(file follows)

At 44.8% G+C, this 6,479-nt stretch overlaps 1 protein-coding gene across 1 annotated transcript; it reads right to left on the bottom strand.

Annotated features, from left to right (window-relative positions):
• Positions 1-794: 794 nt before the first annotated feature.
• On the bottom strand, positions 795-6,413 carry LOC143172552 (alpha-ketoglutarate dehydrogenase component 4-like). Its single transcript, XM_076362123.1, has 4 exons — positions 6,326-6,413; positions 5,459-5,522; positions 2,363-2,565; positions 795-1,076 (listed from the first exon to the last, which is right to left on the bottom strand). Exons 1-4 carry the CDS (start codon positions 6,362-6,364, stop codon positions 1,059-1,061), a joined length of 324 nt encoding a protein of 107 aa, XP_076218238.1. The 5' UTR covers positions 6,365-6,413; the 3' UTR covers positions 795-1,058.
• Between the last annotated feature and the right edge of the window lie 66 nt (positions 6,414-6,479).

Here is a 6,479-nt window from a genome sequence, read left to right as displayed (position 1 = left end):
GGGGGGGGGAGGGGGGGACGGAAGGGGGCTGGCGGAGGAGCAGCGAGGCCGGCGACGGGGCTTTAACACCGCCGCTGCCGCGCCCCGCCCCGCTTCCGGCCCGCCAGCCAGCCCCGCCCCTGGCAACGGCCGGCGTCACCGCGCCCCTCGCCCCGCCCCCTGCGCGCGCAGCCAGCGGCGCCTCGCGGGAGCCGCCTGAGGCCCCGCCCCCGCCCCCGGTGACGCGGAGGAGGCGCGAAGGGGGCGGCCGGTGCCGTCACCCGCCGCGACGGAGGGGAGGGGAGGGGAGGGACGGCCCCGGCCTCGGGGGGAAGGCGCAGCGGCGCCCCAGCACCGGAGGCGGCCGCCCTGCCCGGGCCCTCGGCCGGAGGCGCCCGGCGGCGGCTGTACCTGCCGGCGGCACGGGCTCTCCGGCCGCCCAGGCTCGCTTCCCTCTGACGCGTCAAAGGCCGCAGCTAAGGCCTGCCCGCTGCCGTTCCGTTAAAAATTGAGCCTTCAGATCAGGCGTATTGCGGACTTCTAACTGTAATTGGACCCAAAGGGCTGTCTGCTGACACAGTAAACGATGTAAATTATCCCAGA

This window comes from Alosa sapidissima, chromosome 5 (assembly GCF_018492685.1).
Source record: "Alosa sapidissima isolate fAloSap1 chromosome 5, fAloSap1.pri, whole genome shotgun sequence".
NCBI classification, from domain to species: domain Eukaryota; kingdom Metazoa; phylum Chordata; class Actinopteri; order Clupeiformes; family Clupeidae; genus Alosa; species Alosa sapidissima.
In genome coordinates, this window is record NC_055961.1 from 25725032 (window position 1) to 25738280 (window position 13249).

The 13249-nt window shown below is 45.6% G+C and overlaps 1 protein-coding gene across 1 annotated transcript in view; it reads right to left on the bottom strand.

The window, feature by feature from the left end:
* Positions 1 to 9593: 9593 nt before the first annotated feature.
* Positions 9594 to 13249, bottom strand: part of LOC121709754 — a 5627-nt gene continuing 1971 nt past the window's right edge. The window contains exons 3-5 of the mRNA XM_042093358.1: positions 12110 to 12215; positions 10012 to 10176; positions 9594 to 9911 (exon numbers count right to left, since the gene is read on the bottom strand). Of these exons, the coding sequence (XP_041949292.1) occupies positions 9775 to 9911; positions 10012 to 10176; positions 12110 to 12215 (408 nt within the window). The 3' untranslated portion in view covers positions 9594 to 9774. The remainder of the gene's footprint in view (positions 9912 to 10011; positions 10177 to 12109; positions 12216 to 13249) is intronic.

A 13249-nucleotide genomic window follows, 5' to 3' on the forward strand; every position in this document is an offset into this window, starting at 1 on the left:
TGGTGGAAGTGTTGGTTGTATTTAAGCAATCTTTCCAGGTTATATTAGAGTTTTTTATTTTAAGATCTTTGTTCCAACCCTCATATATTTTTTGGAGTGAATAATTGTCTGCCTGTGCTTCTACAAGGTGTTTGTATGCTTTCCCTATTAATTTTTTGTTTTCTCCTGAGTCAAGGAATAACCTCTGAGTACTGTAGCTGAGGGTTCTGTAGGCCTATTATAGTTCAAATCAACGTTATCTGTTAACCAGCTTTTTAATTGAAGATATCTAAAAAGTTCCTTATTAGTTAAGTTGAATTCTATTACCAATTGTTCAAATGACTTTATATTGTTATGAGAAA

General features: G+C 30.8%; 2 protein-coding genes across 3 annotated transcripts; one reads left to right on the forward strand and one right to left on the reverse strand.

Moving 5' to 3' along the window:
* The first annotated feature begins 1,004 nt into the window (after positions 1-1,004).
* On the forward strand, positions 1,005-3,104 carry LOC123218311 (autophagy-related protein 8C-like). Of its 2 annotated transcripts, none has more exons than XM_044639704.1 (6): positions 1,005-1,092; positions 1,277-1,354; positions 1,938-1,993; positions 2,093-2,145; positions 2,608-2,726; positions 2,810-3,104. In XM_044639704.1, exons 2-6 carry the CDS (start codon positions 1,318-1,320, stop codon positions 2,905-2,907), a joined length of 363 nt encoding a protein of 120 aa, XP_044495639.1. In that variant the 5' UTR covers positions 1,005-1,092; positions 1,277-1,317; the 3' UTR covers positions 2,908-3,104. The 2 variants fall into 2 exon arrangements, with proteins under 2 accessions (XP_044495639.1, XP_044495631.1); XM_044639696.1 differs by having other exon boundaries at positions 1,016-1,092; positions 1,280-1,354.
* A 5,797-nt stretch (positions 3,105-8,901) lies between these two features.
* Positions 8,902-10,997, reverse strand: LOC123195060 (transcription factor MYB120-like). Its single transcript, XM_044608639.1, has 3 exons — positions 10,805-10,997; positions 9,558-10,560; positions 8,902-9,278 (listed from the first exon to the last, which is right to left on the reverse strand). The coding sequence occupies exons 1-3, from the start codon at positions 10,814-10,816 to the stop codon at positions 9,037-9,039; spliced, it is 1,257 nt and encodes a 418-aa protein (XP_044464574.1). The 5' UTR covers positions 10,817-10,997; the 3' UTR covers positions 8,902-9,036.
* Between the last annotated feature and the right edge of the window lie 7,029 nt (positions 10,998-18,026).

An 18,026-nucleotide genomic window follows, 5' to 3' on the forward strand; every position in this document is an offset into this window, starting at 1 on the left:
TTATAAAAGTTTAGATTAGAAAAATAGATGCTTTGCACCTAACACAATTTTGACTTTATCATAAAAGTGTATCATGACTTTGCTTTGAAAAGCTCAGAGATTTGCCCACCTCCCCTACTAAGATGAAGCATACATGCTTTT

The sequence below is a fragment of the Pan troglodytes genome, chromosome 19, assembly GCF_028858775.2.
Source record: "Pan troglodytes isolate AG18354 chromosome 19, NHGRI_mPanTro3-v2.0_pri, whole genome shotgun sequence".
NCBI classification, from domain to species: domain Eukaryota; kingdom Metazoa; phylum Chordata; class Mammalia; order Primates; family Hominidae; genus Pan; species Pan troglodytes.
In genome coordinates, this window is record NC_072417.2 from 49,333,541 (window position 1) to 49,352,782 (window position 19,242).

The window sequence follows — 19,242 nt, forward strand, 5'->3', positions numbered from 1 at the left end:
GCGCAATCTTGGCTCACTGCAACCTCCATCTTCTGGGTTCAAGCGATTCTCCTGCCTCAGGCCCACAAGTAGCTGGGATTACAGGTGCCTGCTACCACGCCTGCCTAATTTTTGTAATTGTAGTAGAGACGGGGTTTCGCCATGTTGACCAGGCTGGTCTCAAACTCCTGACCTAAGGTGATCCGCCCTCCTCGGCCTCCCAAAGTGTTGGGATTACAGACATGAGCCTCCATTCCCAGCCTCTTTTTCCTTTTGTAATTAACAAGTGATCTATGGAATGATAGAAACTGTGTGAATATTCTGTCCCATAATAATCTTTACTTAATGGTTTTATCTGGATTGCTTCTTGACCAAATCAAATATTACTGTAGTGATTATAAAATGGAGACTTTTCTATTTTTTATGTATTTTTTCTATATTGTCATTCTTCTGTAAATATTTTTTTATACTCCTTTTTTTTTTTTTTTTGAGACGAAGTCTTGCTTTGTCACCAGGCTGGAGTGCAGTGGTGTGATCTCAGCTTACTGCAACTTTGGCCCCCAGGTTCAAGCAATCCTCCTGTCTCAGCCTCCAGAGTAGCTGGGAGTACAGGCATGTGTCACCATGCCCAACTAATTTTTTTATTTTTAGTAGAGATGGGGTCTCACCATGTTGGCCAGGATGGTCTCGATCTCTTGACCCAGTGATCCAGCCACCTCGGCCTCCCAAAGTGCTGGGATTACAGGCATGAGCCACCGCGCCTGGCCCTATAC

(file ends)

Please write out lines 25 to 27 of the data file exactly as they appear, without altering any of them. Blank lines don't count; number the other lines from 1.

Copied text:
An 18,026-nucleotide genomic window follows, 5' to 3' on the forward strand; every position in this document is an offset into this window, starting at 1 on the left:
TTATAAAAGTTTAGATTAGAAAAATAGATGCTTTGCACCTAACACAATTTTGACTTTATCATAAAAGTGTATCATGACTTTGCTTTGAAAAGCTCAGAGATTTGCCCACCTCCCCTACTAAGATGAAGCATACATGCTTTT

The sequence below is a fragment of the Pan troglodytes genome, chromosome 19, assembly GCF_028858775.2.